Friday is the deadline set by House Democrats and Senate Republicans for agreeing to a new coronavirus stimulus package. Home-based care stakeholders have had ample time to review the publicly released details from both parties’ plans — and they have a wishlist of additional provisions they’re still hoping to see.
One of the central pain points sparking disagreement between Democrats and Republicans in the next stimulus package is unemployment benefits.
Previously, individuals who lost their jobs during the public health emergency could receive $600 per week from the federal government, in addition to any state-level benefits.
In many cases, those benefits outpace what home-based care agencies are able to pay their workers.
“The unemployment accelerated benefits definitely have been a challenge,” Jennifer Sheets, the CEO of Interim HealthCare Inc., told HHCN in June. “Early on, we had struggled even with some front-line workers asking to be laid off or let go, which makes you scratch your head and say, ‘How does this make sense?’”
Sunrise, Florida-based Interim HealthCare offers a wide variety of in-home care services, with nearly 300 locations across the U.S.
Part of the Republicans’ proposed HEALS Act has been re-employment bonuses for those who willingly go back to work. Republicans also pitched tax credits for businesses that employ those people.
Additionally, the Republicans’ proposed HEALS Act would cap federal unemployment benefits to $200 weekly until at least October, or cap payouts to 70% of an individual’s previous income.
July 31 marked the end of the CARES Act’s $600 weekly benefit.
In a recent SEIU tele-town hall, more than 80% of the 21,000 home care workers that convened said they felt the federal government had not “done enough to ensure home care workers have what [they] need” during the COVID-19 crisis.
Apart from unemployment-related provisions, home-based care advocates are hoping for more money in the Provider Relief Fund, which previously distributed over $175 billion to health care providers from the CARES Act.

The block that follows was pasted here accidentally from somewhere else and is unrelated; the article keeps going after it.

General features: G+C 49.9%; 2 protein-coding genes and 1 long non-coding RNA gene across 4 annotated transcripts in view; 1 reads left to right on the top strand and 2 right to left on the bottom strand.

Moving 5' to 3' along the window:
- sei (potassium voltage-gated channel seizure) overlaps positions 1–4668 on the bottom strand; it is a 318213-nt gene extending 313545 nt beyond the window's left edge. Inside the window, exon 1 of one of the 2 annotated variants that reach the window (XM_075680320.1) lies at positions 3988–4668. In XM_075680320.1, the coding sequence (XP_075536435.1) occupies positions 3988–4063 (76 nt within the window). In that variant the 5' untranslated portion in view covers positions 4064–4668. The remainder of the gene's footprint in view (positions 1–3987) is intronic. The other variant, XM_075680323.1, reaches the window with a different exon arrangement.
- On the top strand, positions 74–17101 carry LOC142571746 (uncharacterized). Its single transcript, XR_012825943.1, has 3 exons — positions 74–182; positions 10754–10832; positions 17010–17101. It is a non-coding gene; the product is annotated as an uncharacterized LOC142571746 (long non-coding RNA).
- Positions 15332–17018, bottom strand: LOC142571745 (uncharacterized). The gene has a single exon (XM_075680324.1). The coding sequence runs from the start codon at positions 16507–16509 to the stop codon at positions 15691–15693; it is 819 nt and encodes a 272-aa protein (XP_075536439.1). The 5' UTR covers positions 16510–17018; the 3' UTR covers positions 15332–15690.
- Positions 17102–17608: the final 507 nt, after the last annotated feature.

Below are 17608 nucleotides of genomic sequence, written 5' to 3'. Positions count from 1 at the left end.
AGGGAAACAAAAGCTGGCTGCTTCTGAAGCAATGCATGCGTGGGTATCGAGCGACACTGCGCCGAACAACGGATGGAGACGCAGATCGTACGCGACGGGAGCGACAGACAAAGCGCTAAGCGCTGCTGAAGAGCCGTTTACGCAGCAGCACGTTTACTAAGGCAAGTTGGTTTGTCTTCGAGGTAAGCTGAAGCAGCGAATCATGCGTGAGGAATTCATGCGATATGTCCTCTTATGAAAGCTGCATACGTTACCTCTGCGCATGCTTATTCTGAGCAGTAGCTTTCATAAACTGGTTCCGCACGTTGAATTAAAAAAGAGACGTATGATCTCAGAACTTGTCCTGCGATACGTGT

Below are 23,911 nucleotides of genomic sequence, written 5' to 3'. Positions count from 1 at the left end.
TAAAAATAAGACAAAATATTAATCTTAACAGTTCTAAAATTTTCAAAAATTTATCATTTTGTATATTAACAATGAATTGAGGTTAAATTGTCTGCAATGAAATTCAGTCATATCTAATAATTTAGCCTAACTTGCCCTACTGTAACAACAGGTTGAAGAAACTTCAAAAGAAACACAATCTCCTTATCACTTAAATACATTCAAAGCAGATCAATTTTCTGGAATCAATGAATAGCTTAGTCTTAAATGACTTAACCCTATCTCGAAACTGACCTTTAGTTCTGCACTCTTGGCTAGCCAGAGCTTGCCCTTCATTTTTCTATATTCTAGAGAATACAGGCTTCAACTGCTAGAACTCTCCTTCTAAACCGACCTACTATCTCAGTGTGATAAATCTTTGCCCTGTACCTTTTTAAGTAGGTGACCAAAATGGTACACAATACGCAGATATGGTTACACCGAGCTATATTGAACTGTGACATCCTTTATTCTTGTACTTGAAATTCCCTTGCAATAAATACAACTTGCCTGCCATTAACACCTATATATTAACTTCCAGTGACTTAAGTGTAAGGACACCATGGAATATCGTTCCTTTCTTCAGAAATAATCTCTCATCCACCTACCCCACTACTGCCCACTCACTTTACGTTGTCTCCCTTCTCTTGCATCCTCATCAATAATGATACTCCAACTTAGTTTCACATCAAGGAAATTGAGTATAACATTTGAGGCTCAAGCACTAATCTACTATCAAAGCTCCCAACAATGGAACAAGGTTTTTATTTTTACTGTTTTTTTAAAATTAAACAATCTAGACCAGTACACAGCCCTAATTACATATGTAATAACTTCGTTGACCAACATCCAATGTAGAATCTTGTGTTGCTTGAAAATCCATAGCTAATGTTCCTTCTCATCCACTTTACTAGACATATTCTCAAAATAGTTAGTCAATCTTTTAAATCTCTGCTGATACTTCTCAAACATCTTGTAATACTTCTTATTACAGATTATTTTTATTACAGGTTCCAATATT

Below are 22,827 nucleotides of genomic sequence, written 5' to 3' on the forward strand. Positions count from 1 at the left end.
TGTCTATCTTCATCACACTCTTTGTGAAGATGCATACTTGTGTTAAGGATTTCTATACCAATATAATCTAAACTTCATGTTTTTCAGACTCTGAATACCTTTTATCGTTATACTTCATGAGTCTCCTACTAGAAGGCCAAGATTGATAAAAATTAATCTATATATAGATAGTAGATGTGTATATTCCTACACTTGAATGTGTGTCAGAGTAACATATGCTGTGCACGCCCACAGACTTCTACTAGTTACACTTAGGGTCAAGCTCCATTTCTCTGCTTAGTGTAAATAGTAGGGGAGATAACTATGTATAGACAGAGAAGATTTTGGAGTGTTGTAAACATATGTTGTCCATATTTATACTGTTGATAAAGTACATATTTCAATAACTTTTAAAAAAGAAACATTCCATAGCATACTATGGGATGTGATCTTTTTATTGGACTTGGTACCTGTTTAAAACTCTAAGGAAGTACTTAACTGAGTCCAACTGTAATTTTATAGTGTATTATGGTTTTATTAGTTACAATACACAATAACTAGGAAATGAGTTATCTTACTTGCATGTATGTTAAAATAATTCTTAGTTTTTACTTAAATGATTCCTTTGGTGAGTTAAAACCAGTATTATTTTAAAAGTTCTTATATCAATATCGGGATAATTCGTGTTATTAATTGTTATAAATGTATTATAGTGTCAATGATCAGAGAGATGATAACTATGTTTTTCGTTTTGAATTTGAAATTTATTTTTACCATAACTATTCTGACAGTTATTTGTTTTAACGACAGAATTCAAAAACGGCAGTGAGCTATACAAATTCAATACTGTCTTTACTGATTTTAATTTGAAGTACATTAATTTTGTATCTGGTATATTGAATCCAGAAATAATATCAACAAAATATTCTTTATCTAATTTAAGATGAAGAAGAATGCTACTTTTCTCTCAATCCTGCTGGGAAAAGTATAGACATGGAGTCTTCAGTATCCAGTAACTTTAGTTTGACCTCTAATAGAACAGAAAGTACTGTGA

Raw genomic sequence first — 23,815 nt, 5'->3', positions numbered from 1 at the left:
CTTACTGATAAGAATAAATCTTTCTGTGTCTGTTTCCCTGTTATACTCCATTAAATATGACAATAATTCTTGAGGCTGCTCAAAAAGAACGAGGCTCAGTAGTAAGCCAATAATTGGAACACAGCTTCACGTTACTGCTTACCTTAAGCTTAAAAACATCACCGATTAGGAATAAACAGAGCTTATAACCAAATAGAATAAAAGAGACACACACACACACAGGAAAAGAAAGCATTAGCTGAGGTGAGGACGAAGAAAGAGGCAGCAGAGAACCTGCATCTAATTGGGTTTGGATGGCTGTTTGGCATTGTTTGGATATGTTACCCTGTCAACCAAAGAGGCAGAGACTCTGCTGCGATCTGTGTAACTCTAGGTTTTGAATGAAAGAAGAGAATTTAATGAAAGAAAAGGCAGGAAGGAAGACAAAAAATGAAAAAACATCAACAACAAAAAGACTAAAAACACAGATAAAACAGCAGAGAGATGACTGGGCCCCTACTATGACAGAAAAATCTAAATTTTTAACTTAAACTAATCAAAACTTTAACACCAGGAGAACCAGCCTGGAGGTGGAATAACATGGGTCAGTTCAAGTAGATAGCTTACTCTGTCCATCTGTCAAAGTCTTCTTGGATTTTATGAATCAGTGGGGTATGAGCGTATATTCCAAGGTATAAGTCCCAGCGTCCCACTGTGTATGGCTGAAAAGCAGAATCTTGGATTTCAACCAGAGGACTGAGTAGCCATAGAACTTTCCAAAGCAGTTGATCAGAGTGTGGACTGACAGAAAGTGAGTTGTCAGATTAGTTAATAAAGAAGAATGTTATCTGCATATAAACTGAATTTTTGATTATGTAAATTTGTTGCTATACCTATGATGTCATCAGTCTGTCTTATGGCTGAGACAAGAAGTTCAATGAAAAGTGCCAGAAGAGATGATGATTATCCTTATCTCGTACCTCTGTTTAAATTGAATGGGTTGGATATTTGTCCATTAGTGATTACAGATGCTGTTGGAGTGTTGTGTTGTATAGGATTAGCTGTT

The Democrat-led House of Representatives proposed $100 billion more for the fund. Meanwhile, Republicans suggested a $25 billion infusion in their HEALS Act proposal.
Some believe the latter figure is not even close to where it needs to be. That includes LeadingAge President and CEO Katie Smith Sloan.
“The legislation treats older lives as expendable,” Sloan said in a statement. “The resources provided are woefully insufficient. The package offers only a fraction of the $100 billion that will be needed to help aging services providers protect older adults and offers no specific funds for aging services providers.”
Additionally, multiple organizations have expressed that there needs to be more support for Medicaid home- and community-based services.
The Partnership for Medicaid Home-Based Care (PMHC) specifically did so in a statement on Thursday.
“The financial viability of Medicaid home- and community-based providers is critical to the national health care infrastructure, and the direct care workforce needs financial support to ensure the continuation of these essential services,” PMHC Chairman David Totaro said.
PMHC previously developed a proposal for Congress that included an HCBS Direct Care Workers Fund.
On his end, National Association for Home Care & Hospice (NAHC) President William A. Dombi hopes there may be an extension of the payback timetable and the level of interest under the Centers for Medicare & Medicaid Services (CMS) advanced and accelerated Payment programs.
CMS distributed more than $100 billion in advanced and accelerated payments to all Medicare providers in spring. Home health providers received $1.7 billion.
NAHC is also hoping that the telehealth waivers granted during the public health emergency will become permanent, such as the one that allows the face-to-face requirement to be settled with telehealth technology.
However, for the big domino to fall in telehealth — reimbursement for remote visits — home health providers will need to wait for Congressional action.
“Absence of reimbursement for telehealth [in the bill is a concern],” Dombi told HHCN. “We have significant Congressional support, but the measure may not make it into this stimulus package, and we may need to wait for the next opportunity.”